Magic the Gathering is Pay to Win?

Magic the Gathering is Pay to Win?

1024 611 Tony Guo

Magic the Gathering is Pay to Win

Magic the Gathering’s Achilles heel is its pay to win reputation. Various facts support this view but the most pervasive one is that decks with high win probabilities and percentages tend to be a bit costly. However, it would be misguided to say that the game is pay to win in the truest sense of the word. How is this so? Read on to find out.

Pay not to lose more than pay to win?

An alternative way of looking at MTG is that it is a pay not to lose rather than a pay to win game. That seems to make no sense, but the explanation below will clear things.

Having the most expensive and most powerful deck does not necessarily mean that the deck will always emerge victorious. Cases abound of cheap decks that have trounced significantly stronger decks. What is for sure, though, is that with a cheap, weak deck, a player will lose very often. In short, just because an individual spends on strong cards is not a guarantee that he will win.

Winning on a budget

To stand the best chance in MTG, spending is a foregone conclusion. You simply have to invest. How much you invest, however, is the question. In the highest level of competitive play, the cumulative cost of individual decks ranges from $500 to $2000 with most falling around the $1000 price range.

This in itself, says a lot. It means that a $500 deck such as one based on Merfolk can easily beat a $2,500 deck based on Jund and vice versa. For the $500 deck to emerge victorious, superior stratagems have to be implemented.

A good parallel can be found in wrestling. While a big, strong wrestler has an advantage against a smaller opponent, if the opponent is highly strategic and skilled, the win can go either way. In MTG, a player can go for brute strength which, is expensive and more pay to win; or go for strategy and skill, and a bit of luck which is less pay to win.

It is a collectible card game

As a collectible card game, market dynamics were always going to play a part in making the game a bit expensive to those seeking victory in competitive modes.

The more useful, powerful and rare a card is, the more expensive it is likely to be due to demand. Cards like Ancestral Recall, cost over $2,000. In 2013, Black Lotus broke the record as the most expensive MTG card ever by selling for $27,000 in an auction.

These highly expensive cards are mostly banned in many playing formats but they solidify the role of market forces in making the game play to win.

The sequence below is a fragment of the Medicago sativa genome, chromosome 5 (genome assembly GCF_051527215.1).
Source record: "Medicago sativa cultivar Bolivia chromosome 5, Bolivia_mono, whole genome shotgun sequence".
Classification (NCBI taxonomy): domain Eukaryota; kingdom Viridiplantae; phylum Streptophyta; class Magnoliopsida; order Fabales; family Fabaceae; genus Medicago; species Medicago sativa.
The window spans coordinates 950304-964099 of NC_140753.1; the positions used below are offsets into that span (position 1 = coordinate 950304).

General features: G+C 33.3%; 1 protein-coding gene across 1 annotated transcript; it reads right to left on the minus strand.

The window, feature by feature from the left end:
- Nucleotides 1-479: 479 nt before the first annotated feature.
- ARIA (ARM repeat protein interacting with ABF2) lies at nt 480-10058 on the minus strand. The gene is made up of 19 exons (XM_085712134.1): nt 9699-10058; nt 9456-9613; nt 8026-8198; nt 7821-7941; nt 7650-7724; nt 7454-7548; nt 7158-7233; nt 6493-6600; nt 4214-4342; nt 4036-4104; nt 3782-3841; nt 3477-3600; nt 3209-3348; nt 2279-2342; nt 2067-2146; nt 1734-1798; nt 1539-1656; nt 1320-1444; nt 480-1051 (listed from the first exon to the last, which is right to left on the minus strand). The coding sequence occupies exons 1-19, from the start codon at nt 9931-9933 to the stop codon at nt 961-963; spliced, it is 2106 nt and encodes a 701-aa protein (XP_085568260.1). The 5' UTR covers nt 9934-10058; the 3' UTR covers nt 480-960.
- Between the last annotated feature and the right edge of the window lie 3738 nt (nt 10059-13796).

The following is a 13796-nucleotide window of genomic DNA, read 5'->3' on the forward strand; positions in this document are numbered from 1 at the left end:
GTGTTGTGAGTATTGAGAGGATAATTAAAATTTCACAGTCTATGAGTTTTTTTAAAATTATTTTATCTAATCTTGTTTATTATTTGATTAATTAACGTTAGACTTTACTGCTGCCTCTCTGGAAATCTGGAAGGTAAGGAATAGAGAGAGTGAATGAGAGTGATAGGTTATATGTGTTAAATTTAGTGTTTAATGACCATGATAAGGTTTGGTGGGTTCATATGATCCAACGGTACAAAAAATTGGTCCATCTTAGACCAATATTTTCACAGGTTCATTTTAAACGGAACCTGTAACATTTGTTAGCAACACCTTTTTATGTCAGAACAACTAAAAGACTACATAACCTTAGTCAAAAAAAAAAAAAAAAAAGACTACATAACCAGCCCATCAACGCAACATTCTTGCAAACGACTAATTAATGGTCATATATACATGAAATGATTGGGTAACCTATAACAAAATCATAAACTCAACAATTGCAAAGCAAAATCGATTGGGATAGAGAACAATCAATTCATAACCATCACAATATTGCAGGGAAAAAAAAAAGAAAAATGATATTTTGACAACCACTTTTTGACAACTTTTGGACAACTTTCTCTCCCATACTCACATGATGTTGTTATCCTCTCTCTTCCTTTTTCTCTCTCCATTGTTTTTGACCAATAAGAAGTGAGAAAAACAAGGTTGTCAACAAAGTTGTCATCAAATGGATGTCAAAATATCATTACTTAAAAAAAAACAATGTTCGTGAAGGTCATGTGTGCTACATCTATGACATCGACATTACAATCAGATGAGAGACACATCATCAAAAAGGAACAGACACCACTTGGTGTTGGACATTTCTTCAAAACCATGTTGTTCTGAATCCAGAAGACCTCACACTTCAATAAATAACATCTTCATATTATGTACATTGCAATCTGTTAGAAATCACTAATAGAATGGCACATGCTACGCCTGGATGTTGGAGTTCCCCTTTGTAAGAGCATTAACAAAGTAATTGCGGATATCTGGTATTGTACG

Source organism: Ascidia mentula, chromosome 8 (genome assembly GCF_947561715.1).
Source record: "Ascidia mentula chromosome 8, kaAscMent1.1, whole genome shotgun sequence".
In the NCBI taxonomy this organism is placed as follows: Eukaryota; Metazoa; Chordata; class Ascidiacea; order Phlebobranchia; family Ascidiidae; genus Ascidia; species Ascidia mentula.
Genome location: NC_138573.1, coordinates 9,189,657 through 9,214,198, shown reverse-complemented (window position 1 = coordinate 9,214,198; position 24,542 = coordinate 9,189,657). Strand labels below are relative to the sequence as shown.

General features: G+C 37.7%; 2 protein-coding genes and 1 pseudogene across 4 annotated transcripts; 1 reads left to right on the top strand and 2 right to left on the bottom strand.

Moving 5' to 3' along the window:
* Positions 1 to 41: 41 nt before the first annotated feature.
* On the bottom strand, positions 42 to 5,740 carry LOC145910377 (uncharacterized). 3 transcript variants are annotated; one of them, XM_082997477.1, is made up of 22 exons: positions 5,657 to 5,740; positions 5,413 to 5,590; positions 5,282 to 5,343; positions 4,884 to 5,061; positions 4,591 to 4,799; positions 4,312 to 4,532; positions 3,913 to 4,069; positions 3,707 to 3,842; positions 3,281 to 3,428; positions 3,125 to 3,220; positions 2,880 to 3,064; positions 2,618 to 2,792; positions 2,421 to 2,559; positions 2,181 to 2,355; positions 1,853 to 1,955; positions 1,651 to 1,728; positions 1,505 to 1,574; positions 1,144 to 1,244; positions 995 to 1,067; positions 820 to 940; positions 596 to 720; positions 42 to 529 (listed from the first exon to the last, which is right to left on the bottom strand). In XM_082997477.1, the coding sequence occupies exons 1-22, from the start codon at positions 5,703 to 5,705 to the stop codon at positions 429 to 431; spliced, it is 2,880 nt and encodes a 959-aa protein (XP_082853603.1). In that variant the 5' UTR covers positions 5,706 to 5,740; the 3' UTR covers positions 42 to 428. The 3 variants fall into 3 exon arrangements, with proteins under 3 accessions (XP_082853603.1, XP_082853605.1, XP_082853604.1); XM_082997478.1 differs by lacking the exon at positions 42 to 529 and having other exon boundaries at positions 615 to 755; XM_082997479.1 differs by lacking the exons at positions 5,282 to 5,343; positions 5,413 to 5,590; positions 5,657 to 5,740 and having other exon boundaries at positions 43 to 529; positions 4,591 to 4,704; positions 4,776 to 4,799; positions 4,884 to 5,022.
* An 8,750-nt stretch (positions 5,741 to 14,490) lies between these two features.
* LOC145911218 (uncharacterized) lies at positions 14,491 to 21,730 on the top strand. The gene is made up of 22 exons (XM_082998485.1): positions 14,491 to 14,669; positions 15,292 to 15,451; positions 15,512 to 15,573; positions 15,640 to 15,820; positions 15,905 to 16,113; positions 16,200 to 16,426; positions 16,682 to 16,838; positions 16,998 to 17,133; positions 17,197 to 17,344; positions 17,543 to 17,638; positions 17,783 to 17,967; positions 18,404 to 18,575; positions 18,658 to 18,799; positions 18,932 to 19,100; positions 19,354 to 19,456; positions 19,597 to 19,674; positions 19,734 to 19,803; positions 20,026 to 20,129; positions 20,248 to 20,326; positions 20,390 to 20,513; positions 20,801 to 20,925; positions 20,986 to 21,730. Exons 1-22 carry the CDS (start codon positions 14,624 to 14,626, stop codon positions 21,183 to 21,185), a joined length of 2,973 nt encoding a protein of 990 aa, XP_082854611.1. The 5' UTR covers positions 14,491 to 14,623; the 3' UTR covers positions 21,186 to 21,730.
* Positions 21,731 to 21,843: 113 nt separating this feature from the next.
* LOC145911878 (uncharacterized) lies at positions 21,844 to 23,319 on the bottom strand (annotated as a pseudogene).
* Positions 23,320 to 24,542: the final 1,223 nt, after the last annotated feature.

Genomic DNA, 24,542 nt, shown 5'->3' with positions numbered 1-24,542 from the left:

The production of new decks

Each year, Wizards of the Coast produce several decks. This is done in a bid to keep the game fresh, entertaining, interesting and full of options – but it also means that those who want ultra-current decks with modern powerful cards have to keep on spending. It is an excellent way to ensure that the game retains relevance, but on the flipside, it reinforces the play to win viewpoint somewhat.

The context

It is important to consider context to appreciate the nature of MTG. All sports and hobbies require some level of investment – some more than others. The pay to win, pay to not lose, or pay to compete badge is, therefore, not limited to MTG.

Good golfing equipment costs a fortune and golf club membership can cost north of $1000. In motoring, having the highest specced car is as crucial in getting the win, as is the driver’s pedigree. In short, every hobby and sport has some kind of attached cost and from this angle, MTG can be looked at as a moderately costly hobby with the ability to accommodate big spenders.

Game modes

The mode you play will also determine how much you will feel like MTG is pay to win. The most expensive playing format is legacy. In legacy, almost all the cards since the game’s inception are allowed. This means that players owning extremely powerful cards that cost eye watering figures get to use their mighty decks. To stand a chance against such players, you will have to spend more.

Most of the times, as a normal MTG player, you will play in standard and competitive modes. In these modes, the investment needed to activate substantial win percentages is more diminished. To learn more about gameplay modes, and how you can win on a tight budget, take advantage of the insightful content on

The time factor

Some lucky, early birds got the chance to assemble powerful decks when mighty cards were still cheap. To such people, the pay to win accusation directed towards MTG holds less true. This spotlights the effect of time and early action on the degree to which an individual may see the game as pay to win.

The good thing with MTG is that regardless of your budget, you can enjoy reasonable winning chances with the right approach. In fact, cases abound of players who have climbed up the ranks to top 50 worldwide with very cheap decks. In closing, the best way to define MTG is as a pay-to-increase-your-chances-of-winning game; but to what extent this is so depends on you.

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